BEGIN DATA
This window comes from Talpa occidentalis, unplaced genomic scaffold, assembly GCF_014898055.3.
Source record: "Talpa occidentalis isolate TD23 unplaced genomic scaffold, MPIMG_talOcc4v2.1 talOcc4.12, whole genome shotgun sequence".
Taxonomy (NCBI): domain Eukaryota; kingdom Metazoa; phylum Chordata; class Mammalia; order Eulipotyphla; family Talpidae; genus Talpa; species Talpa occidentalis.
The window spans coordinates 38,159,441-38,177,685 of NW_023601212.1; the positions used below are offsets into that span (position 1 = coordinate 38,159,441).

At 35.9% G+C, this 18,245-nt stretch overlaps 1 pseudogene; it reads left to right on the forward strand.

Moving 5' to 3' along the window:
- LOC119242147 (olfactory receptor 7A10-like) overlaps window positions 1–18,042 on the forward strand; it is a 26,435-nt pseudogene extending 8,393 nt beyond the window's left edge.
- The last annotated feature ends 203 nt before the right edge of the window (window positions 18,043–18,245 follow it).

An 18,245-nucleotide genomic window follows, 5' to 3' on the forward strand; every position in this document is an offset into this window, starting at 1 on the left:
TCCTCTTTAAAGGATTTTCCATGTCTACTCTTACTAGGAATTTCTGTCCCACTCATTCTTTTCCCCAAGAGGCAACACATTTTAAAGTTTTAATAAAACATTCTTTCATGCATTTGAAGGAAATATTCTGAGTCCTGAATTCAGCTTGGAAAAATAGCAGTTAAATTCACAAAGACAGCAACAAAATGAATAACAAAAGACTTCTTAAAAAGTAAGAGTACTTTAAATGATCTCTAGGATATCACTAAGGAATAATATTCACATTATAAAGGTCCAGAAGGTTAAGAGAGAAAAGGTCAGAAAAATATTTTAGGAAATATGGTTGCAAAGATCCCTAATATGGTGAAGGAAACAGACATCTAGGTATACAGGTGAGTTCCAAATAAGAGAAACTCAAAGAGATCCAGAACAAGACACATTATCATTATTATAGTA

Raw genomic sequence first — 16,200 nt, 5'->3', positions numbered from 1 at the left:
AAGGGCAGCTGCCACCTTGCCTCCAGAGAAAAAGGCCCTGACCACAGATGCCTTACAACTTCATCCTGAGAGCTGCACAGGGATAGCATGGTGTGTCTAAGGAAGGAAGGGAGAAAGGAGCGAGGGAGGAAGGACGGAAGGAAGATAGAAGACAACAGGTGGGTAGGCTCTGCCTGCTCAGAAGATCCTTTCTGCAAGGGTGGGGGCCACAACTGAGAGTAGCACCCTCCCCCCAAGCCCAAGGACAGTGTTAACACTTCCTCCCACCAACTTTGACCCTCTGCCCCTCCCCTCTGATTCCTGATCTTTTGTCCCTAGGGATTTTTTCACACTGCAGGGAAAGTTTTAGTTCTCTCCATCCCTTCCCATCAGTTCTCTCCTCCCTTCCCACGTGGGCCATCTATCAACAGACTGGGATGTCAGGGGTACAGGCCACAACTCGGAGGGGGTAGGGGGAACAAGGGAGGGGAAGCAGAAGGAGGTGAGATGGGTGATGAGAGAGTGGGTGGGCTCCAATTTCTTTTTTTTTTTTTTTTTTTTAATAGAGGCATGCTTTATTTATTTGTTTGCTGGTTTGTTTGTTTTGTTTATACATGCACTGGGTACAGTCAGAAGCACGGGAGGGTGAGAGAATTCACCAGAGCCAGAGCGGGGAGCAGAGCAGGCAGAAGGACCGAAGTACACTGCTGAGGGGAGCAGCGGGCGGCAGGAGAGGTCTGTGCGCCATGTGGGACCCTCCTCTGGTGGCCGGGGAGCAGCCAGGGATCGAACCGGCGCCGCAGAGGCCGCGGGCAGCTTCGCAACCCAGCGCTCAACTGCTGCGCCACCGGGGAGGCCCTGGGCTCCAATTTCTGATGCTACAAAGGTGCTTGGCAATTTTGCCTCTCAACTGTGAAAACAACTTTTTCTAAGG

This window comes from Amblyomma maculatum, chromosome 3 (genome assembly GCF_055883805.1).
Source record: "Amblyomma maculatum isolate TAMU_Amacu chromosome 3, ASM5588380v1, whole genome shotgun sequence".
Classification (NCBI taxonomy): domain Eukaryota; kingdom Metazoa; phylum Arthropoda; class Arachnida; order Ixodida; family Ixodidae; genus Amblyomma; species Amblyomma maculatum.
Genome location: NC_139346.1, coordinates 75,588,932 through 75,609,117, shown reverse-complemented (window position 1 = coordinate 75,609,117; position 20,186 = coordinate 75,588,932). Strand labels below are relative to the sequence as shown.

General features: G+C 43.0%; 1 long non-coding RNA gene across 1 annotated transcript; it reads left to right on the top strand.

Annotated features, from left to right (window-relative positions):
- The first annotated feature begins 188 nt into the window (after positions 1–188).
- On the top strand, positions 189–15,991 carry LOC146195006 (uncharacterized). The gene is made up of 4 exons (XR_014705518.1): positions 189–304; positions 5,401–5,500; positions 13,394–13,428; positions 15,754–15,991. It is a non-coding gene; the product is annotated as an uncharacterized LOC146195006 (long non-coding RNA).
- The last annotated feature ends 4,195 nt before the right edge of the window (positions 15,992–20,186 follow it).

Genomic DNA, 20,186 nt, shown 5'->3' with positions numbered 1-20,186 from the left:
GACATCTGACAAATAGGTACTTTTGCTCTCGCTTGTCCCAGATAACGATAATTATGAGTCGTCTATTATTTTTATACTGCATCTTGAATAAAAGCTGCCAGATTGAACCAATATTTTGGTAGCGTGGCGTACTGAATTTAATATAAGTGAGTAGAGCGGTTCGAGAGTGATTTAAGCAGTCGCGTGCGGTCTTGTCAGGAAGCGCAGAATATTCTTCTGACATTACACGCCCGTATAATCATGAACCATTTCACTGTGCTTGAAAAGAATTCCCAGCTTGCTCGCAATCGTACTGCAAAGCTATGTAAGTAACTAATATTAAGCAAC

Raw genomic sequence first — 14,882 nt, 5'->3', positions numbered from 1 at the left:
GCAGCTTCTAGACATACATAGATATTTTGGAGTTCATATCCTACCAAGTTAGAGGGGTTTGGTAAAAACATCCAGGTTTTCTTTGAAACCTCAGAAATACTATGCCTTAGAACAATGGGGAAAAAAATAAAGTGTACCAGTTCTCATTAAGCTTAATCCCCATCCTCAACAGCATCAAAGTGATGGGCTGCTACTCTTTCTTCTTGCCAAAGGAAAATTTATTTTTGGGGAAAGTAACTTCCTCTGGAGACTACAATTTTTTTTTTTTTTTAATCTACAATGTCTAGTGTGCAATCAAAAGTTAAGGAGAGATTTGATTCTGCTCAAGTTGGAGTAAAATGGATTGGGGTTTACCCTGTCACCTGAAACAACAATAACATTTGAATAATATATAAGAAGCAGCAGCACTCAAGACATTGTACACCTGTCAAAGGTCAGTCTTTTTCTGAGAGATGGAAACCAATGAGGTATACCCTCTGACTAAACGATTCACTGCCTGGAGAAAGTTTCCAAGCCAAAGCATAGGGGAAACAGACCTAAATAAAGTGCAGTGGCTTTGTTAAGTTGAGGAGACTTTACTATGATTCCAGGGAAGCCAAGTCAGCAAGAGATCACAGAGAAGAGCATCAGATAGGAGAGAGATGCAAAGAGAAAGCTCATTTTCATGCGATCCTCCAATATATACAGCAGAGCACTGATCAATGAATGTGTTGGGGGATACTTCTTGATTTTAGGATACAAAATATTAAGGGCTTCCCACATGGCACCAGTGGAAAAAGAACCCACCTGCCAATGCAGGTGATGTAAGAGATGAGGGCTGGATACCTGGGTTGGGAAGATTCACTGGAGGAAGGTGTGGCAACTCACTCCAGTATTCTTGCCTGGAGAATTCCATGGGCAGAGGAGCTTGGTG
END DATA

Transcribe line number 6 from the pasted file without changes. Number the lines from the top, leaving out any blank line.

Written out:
Moving 5' to 3' along the window: